Photo caption: Daniel Broberg, 2019-2020 OSA/MRS Congressional Fellow and Christina C. C. Willis, Arthur H. Guenther Congressional Fellow. Credit: OSA
The Optical Society (OSA), the Materials Research Society (MRS) and SPIE, the international society for optics and photonics have announced the selection of Christina Willis and Daniel Broberg as 2019-2020 Congressional Science and Engineering Fellows.
As part of their Fellowship, Willis and Broberg will attend a comprehensive training session followed by interviews with U.S. Senate, House of Representatives and congressional committee staff. They will then select a congressional office or committee they wish to work with for a one-year term, which will begin in September 2019.
“The Congressional Fellowship program aims to bring technical and scientific backgrounds and perspectives to the decision-making process in Congress and provide scientists with insight into the inner workings of the federal government,” reads a statement from the OSA.
“Typically, Fellows have the opportunity to conduct legislative or oversight work, assist in congressional hearings and debates, prepare policy briefs and write speeches as part of their daily responsibilities.”
ABOUT THE FELLOWS
Danny Broberg holds a Ph.D. degree in materials science from the University of California, Berkeley, U.S.A. His research focuses on theoretical methods to investigate the formation of point defects in semiconductor materials for energy applications, intending to produce high-throughput tools for the Materials Project, a part of the Materials Genome Initiative of the U.S. National Science and Technology Council. He also holds bachelor’s degrees in physics and mathematics from the University of Texas, Austin, U.S.A., according to an OSA statment.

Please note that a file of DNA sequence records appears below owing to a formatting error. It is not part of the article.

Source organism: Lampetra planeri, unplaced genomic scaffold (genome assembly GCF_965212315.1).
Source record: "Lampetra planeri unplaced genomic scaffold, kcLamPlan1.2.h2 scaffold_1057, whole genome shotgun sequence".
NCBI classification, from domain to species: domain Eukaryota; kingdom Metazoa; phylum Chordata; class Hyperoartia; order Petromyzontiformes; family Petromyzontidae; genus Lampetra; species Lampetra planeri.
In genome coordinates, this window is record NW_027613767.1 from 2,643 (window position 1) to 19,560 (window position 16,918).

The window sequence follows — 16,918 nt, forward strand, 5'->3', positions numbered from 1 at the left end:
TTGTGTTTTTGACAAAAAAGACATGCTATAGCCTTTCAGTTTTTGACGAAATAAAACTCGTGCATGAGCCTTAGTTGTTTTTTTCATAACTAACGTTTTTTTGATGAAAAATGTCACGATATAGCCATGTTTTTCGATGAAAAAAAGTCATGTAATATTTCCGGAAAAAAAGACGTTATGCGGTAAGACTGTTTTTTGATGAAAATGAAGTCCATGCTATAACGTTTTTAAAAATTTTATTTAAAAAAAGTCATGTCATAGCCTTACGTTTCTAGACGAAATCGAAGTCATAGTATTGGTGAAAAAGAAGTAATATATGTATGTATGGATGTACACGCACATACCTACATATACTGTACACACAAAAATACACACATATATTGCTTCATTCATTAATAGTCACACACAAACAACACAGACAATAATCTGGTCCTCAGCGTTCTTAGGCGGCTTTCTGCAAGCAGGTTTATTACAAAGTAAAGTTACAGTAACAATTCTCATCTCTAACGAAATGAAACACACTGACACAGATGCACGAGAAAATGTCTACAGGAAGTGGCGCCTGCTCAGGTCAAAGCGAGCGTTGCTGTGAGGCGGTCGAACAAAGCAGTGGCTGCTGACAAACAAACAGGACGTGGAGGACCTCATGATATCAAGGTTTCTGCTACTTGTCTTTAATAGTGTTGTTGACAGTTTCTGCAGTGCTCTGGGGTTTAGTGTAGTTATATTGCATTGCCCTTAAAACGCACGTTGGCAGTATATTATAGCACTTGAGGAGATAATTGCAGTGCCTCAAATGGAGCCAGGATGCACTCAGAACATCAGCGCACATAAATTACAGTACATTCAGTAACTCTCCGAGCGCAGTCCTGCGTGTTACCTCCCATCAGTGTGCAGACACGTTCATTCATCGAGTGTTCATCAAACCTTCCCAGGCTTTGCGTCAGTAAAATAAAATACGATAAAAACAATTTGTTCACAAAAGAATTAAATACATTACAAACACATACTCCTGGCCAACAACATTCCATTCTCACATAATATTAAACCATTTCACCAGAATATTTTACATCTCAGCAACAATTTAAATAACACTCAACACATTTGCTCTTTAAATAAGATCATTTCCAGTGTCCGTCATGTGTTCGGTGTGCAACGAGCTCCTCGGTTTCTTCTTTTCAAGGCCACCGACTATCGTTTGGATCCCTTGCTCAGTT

Christina C. C. Willis holds a Ph.D. degree in optics from CREOL at the University of Central Florida, U.S.A. (2013). Her research focuses on high-power, solid-state and fiber-laser systems.
After graduating from Wellesley, she worked on lasers for metrological applications at the National Metrological Institute of Japan. Since completing her Ph.D. degree, Willis has worked at Vision Engineering Solutions in Orlando, Fla., U.S.A., a startup specializing in laser tracking and imaging, and at Fibertek, Inc., Herndon, Va., U.S.A., where she worked on solid-state laser development for remote sensing applications.
Willis has served on SPIE’s Engineering Science and Technology Policy Committee and participated in five Congressional Visits Days through the National Photonics Initiative. Her areas of policy interest include environmental and energy issues, STEM diversity and STEM education.
“It’s a huge honor to be selected for the Arthur H. Guenther Congressional Fellowship, and I am excited to learn as much as I can about the legislative process and how science policy is crafted,” Willis said in a statement.
“My background is in physics, optics and high-power lasers, and I look forward to expanding my skill set by working on a broad range of technical topics, especially the areas of energy and environmental policy, STEM education and STEM diversity.”